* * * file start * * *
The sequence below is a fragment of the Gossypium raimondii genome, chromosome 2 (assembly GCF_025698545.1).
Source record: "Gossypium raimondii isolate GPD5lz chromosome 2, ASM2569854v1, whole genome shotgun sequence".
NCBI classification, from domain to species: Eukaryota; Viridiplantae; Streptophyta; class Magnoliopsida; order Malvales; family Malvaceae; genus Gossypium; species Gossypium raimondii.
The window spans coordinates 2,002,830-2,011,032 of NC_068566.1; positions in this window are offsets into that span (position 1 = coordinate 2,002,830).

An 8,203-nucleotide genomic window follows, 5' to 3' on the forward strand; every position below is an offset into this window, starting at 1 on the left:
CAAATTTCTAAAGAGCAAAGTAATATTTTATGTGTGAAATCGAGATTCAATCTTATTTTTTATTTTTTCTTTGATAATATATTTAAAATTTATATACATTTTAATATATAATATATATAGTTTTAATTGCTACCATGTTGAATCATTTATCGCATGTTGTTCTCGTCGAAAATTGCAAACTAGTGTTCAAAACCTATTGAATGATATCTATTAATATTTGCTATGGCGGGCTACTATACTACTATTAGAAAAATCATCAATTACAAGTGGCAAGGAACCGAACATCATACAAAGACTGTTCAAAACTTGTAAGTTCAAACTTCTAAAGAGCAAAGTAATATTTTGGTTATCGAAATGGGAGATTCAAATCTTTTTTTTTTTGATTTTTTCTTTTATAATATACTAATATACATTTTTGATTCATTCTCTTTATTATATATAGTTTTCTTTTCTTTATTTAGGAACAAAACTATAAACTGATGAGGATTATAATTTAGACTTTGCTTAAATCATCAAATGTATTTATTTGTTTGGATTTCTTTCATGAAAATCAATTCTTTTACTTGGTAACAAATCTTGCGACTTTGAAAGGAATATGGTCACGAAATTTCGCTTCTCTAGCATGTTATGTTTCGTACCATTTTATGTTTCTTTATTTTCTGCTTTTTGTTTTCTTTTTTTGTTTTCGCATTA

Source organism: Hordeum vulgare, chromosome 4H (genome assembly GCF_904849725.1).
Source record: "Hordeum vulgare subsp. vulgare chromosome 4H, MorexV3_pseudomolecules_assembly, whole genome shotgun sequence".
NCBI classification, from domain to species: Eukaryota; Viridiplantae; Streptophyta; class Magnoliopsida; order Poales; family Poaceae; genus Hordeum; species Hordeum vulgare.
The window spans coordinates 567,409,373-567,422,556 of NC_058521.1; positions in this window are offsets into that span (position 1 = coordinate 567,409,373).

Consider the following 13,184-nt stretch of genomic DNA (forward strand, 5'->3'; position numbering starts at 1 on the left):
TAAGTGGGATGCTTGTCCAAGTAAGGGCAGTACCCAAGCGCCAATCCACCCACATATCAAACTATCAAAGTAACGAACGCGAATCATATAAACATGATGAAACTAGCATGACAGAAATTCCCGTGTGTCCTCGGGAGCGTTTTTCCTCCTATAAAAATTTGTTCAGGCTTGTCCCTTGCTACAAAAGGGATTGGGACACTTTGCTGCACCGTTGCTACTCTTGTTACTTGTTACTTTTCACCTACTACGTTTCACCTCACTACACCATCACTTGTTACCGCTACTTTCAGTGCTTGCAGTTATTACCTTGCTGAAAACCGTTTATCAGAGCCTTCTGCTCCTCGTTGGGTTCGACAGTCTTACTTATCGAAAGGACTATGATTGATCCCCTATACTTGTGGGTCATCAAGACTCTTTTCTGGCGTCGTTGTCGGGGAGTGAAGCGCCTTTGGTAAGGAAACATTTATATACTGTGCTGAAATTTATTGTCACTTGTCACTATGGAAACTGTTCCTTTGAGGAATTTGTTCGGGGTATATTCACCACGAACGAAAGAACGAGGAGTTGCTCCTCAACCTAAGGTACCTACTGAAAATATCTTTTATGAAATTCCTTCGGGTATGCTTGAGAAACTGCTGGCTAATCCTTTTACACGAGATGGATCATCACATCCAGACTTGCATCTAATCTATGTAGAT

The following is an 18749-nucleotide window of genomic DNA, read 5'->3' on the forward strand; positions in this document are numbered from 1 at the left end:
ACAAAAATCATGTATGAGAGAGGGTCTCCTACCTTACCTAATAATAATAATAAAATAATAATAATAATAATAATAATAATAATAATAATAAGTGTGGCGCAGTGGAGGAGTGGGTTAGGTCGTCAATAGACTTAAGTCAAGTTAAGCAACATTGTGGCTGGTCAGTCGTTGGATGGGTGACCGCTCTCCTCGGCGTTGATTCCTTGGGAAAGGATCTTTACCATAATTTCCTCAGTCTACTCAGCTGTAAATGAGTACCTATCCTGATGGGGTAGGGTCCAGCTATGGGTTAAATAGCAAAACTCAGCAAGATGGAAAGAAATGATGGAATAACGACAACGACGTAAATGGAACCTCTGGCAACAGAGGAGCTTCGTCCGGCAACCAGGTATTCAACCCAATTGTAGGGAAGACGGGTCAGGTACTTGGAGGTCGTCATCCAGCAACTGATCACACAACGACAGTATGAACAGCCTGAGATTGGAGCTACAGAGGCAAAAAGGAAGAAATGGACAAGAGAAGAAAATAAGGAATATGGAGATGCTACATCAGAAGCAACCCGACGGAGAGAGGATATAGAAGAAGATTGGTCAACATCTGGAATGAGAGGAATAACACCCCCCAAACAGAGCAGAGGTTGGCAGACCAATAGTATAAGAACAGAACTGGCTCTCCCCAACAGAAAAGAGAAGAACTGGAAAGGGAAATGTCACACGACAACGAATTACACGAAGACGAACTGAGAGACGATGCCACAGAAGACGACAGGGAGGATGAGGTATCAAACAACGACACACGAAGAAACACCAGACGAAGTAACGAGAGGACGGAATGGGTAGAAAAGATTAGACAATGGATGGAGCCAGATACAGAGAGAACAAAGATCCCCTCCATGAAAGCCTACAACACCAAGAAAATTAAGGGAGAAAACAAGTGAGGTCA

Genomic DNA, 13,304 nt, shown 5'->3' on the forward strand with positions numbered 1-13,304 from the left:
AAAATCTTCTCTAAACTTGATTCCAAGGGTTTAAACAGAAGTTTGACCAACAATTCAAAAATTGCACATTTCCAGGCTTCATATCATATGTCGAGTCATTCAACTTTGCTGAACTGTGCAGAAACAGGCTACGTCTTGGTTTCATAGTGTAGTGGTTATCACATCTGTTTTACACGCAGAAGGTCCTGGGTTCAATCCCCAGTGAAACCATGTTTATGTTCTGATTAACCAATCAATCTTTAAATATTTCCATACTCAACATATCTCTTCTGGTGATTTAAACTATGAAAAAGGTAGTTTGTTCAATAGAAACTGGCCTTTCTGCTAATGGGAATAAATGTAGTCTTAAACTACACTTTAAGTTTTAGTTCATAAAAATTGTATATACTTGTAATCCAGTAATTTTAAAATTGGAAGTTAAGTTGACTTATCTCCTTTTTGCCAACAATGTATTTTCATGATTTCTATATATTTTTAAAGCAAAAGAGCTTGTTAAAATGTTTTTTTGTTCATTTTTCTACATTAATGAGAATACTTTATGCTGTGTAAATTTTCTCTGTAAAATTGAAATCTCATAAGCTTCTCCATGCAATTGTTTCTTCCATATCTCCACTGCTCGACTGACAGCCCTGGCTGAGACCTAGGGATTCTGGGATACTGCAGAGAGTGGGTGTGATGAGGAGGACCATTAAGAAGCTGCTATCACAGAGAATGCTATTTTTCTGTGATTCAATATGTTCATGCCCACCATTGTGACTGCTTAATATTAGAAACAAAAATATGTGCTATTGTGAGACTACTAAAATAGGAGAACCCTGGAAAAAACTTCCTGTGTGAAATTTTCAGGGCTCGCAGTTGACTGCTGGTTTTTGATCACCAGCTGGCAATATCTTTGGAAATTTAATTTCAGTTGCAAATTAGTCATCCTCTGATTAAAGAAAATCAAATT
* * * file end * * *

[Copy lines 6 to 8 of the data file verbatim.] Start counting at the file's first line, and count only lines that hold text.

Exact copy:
CAAATTTCTAAAGAGCAAAGTAATATTTTATGTGTGAAATCGAGATTCAATCTTATTTTTTATTTTTTCTTTGATAATATATTTAAAATTTATATACATTTTAATATATAATATATATAGTTTTAATTGCTACCATGTTGAATCATTTATCGCATGTTGTTCTCGTCGAAAATTGCAAACTAGTGTTCAAAACCTATTGAATGATATCTATTAATATTTGCTATGGCGGGCTACTATACTACTATTAGAAAAATCATCAATTACAAGTGGCAAGGAACCGAACATCATACAAAGACTGTTCAAAACTTGTAAGTTCAAACTTCTAAAGAGCAAAGTAATATTTTGGTTATCGAAATGGGAGATTCAAATCTTTTTTTTTTTGATTTTTTCTTTTATAATATACTAATATACATTTTTGATTCATTCTCTTTATTATATATAGTTTTCTTTTCTTTATTTAGGAACAAAACTATAAACTGATGAGGATTATAATTTAGACTTTGCTTAAATCATCAAATGTATTTATTTGTTTGGATTTCTTTCATGAAAATCAATTCTTTTACTTGGTAACAAATCTTGCGACTTTGAAAGGAATATGGTCACGAAATTTCGCTTCTCTAGCATGTTATGTTTCGTACCATTTTATGTTTCTTTATTTTCTGCTTTTTGTTTTCTTTTTTTGTTTTCGCATTA

Source organism: Hordeum vulgare, chromosome 4H (genome assembly GCF_904849725.1).
Source record: "Hordeum vulgare subsp. vulgare chromosome 4H, MorexV3_pseudomolecules_assembly, whole genome shotgun sequence".